Last week Wednesday I landed at Sacramento airport in California for a long visit with a friend in Mokelumne Hill, about ninety minutes south of the state capital. On our way to Calaveras County (famous for its jumping frogs), my friend received a message from a neighbor to let her know that a wildfire had broken out nearby and the electricity had gone out. We turned the radio to the local AM station to get updates and soon decided that it’d be best to sleep at her office in nearby Valley Springs. We told ourselves that it wasn’t out of fear but comfort – it was over 90 degrees out and the office had air conditioning.
I’m an Austin Air employee so I’m based in Buffalo, NY where Austin’s operations and manufacturing are located. As you may recall from Snowvember last year: Buffalo’s known for its cold and wintery weather. Due to a mixture of common sense and my inexperience with anything that isn’t frozen, I am openly terrified of other natural disasters such as earthquakes and wildfires. Snow is arguably a softer and preferable curse. That isn’t to make light of dangerous driving conditions (especially the perils of black ice) or structural damage that heavy snowfalls can cause but on the whole, when things get their worst in Buffalo – we get through by getting cozy. Not so with wildfires.
At first my friend and I wondered if we were being divas or skittish by staying away but the next morning we learned that firefighters had alerted people in Moke Hill to evacuate at 3 a.m. Thursday. A week later the Butte Fire is still burning and the sound of helicopters can still be heard bringing water to the fire in the distance. Worse, there are more fires blazing in nearby Lake County, not to mention Idaho, Montana, Oregon, and Washington. I thought that I was unprepared for this because I’m a “foreigner” to the West Coast but it turns out that it’s somewhat new for my friend and her neighbors too.
Wildfires happen every year but they don’t typically return to the same exact places annually. Are you in an area at risk for wildfires? Say, the entire Western United States and Canada? Maybe not – but there are similarities between fire preparedness and other natural disasters which should be a feast for thought. Here is a list of things that can help you be ready in the event something goes wrong in your neck of the woods (it’s our hope that you never need this advice):
Before there’s a problem – have insurance. I know that it can sometimes feel like a waste of money but in the event of a disaster, insurance is your friend. From what I’ve seen here, the heartache felt over a lost home is comforted by the fact insurance will fund rebuilding.
Once you’ve got insurance – take photos. Experts encourage people to photograph their homes to show what it looked like before a disaster.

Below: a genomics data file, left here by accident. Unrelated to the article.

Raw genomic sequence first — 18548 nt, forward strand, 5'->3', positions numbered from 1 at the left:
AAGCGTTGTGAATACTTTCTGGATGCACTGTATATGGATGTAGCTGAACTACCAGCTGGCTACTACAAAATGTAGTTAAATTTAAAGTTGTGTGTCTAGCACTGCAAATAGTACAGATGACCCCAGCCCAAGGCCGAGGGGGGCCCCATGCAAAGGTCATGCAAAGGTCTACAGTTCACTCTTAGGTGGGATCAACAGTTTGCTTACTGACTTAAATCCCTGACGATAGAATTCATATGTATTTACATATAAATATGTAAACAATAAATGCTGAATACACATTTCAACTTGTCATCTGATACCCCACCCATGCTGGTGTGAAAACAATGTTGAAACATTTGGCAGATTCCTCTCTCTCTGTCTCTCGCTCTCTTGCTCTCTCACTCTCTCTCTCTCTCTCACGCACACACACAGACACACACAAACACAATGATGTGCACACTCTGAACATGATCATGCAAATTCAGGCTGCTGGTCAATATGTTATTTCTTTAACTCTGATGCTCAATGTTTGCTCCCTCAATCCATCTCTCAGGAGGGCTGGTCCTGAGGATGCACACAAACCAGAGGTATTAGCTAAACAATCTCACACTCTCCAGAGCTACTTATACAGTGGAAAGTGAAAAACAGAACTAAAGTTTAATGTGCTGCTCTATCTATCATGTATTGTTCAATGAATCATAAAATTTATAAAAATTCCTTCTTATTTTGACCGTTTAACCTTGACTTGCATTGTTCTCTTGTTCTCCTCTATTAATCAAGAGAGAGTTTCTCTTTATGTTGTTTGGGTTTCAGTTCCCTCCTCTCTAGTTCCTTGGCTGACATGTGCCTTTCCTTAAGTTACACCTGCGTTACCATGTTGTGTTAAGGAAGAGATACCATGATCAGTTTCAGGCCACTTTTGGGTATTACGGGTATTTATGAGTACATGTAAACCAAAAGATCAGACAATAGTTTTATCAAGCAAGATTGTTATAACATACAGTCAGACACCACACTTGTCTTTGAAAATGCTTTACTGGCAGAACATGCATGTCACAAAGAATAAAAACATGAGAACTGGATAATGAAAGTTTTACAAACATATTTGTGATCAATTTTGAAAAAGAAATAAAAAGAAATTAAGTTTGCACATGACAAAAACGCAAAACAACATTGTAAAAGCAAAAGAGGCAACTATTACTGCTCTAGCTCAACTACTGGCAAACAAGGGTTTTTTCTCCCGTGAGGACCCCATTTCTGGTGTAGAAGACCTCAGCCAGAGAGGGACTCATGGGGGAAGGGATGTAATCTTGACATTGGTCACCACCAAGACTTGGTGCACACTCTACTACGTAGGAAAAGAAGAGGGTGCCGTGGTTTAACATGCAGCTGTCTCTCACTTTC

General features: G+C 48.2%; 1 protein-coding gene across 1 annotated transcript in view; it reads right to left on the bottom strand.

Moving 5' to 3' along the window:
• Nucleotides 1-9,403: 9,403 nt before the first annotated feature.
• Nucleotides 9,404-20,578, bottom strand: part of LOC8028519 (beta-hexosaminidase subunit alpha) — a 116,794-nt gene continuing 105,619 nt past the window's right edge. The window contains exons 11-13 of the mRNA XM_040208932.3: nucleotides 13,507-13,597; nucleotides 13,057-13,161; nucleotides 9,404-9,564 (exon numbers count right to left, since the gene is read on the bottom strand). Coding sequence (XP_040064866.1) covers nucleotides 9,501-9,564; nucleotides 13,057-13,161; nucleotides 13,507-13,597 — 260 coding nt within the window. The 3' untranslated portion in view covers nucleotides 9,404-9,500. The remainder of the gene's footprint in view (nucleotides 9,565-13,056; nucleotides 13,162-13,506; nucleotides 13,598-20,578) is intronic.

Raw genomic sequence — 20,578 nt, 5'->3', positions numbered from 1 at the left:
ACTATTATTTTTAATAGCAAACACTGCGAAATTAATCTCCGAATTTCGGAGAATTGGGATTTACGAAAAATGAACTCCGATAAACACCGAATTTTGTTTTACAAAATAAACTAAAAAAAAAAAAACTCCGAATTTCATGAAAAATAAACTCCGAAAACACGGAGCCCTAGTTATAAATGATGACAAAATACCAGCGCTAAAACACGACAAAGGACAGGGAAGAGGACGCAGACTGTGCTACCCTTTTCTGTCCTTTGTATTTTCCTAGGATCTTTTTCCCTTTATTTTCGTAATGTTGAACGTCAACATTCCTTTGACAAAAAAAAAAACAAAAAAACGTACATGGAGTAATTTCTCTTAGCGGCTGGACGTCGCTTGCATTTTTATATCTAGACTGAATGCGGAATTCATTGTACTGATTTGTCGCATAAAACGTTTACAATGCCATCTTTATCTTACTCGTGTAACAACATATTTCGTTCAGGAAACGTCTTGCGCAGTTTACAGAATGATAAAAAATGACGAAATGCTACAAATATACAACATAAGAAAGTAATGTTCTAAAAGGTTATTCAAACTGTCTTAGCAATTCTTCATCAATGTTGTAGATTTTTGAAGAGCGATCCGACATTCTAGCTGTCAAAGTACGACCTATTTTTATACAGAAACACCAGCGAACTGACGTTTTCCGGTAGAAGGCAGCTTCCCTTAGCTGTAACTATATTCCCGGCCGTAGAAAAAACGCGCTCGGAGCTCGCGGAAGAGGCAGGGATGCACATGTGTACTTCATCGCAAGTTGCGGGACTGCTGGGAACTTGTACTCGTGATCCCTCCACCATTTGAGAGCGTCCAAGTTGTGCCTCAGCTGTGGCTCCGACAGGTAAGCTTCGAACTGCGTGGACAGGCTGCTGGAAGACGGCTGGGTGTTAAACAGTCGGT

Consider purchasing a fireproof safe to hold important documents. Regardless of whether or not you can afford one, items such as deeds, insurance information, birth certificates/passports, and tax returns should all be kept in one central location. This way if you have to evacuate for any reason, everything will be together and ready to go.
Once a problem has started – pay attention to what is happening by following the advice of authorities. It’s preferable to leave when it’s optional instead of when it’s required so if evacuation is recommended, hit the road. Most people wait until they have to leave, which results in traffic issues. It also ratchets up the stress levels to abandon your property with a fire or flood at your doorstep.
There is no doubt that it’s difficult to leave your home while it’s in peril but it’s for the best. First of all, it’s for your own safety. Secondly, it means you’ll be one less problem for the authorities. Here in Gold County, firefighters have had to repeatedly ask locals to stop pulling over to watch the blaze because it blocks their access to small country lanes. Finally, although it may feel counterintuitive, any desire to help will be more useful after the fact – not during the crisis when it should be left to trained professionals. This certainly applies to floods and other disasters as well.
If you’re in an area that is close to a wildfire but haven’t been advised to evacuate, there are steps you can take to protect your health.
- Prevent exposure to smoke as much as possible by staying indoors.
- If you do have to go outside, try to limit the amount of physical activity you do.
- Keep indoor air clean with a HEPA air filter and don’t use wood burning stoves, candles, or incense.
- Drink large amounts of water.
Are you in an area that hasn’t been harmed during Wildfire Season 2015 and you’d like to help? Consider making donations to the American Red Cross Disaster Relief Fund.
Please, don’t let yourself to be caught off guard by the natural disasters or severe weather that could affect your specific area. Do some research to learn more about what you can do to make sure you and your family will be safe.
If you’re interested in getting an air purifier to help eliminate the smoke and other harmful airborne particulates that accompany wildfires, please call Austin Air today at 1-800-724-8403. We’re offering a special discount to people who live in the affected areas.
Have you or someone you know been affected by Wildfire Season 2015? Please share your experiences with us – we’d like to hear more.